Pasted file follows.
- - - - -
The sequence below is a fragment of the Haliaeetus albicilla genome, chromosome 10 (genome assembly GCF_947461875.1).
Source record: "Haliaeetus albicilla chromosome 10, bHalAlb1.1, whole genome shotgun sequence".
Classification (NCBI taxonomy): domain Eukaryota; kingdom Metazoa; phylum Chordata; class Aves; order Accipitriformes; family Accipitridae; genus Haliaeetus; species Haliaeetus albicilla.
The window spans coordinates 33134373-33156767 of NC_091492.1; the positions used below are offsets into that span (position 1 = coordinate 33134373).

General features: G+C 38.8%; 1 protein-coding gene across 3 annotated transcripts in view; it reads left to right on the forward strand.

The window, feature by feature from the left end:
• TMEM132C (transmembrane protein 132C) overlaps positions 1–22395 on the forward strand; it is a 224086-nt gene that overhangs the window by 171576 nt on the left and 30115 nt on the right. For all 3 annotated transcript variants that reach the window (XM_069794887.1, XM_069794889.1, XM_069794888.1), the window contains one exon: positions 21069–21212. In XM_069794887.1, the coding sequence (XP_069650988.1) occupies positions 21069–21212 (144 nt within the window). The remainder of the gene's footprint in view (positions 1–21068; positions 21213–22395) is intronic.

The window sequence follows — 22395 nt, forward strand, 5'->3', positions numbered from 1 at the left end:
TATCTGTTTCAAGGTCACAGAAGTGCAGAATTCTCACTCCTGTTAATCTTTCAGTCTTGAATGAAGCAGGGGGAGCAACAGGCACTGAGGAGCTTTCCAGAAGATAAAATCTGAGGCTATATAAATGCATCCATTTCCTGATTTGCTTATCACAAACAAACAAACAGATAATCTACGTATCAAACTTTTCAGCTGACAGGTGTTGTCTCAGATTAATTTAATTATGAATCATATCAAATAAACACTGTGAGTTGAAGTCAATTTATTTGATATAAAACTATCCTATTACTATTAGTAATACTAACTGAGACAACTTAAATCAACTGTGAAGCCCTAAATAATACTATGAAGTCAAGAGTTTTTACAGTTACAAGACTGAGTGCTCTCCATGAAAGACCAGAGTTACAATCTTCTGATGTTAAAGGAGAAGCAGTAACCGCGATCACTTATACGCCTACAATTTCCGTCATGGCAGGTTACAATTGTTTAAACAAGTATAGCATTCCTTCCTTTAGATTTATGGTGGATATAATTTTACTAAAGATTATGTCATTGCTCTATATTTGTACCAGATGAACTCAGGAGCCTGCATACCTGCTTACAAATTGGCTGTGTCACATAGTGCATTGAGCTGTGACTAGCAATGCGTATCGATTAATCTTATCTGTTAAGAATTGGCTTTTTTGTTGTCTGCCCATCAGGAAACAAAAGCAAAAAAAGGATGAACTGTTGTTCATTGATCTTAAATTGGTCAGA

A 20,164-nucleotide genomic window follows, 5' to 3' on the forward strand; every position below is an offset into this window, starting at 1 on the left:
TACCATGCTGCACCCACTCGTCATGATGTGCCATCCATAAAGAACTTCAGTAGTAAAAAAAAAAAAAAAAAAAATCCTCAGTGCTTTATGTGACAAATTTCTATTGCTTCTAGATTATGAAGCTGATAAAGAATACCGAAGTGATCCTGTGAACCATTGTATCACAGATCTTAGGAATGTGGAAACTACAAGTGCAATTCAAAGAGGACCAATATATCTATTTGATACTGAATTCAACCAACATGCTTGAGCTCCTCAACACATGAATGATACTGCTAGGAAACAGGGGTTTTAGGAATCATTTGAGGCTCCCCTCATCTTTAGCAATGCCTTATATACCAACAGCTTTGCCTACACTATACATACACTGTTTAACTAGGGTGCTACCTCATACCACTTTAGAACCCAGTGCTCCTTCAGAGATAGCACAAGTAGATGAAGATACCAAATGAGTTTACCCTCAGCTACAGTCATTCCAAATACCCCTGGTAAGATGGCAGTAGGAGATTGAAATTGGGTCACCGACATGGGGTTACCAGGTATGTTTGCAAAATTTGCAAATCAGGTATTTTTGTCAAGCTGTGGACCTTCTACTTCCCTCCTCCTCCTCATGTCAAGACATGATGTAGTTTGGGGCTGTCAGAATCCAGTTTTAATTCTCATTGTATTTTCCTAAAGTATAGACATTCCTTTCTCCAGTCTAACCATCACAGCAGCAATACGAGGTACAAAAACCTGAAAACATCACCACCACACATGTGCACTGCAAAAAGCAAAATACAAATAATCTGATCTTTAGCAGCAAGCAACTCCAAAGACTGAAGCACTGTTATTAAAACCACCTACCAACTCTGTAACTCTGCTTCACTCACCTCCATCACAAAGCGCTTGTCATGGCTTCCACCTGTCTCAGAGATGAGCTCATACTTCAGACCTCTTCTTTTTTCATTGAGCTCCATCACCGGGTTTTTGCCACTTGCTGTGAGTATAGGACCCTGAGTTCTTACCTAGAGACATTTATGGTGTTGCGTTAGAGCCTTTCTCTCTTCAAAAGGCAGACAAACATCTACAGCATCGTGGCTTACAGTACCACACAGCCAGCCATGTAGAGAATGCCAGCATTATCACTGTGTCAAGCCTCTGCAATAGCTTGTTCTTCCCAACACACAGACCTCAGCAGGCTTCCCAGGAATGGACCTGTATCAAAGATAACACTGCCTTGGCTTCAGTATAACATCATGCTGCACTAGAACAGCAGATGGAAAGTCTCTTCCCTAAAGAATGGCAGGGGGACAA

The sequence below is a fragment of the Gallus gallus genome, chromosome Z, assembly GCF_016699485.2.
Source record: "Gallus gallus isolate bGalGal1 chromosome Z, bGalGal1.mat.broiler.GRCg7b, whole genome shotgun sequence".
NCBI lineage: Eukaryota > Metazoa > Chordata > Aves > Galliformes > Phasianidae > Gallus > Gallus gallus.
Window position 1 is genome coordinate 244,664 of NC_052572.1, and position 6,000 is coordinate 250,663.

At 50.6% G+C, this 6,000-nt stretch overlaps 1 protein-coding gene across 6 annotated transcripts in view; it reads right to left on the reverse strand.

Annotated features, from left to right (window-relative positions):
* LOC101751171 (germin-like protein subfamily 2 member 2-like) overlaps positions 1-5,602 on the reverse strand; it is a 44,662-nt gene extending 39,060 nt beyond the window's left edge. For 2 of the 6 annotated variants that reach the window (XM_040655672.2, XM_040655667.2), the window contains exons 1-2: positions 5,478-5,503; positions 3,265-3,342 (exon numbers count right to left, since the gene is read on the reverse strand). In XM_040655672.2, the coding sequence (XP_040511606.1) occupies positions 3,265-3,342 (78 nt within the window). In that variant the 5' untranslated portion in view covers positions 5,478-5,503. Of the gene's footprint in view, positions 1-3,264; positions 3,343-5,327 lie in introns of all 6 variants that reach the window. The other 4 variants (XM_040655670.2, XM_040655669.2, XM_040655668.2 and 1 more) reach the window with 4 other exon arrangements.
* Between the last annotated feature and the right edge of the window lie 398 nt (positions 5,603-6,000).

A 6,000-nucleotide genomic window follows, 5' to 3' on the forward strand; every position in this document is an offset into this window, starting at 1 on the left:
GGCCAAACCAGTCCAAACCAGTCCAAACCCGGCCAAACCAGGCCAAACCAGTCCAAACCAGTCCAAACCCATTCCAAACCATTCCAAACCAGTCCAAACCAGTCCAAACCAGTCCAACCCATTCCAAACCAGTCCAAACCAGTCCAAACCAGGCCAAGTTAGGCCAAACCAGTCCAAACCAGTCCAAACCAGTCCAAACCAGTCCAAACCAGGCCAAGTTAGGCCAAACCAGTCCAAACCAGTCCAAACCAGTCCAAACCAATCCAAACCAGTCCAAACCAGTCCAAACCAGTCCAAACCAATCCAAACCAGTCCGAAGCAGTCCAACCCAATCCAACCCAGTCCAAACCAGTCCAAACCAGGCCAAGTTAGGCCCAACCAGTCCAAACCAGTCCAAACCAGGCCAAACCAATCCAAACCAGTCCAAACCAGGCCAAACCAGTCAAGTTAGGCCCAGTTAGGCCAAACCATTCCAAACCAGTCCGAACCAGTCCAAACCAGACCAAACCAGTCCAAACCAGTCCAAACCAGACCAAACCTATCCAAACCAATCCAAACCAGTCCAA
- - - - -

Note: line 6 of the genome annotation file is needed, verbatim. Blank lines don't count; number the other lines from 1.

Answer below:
The window, feature by feature from the left end: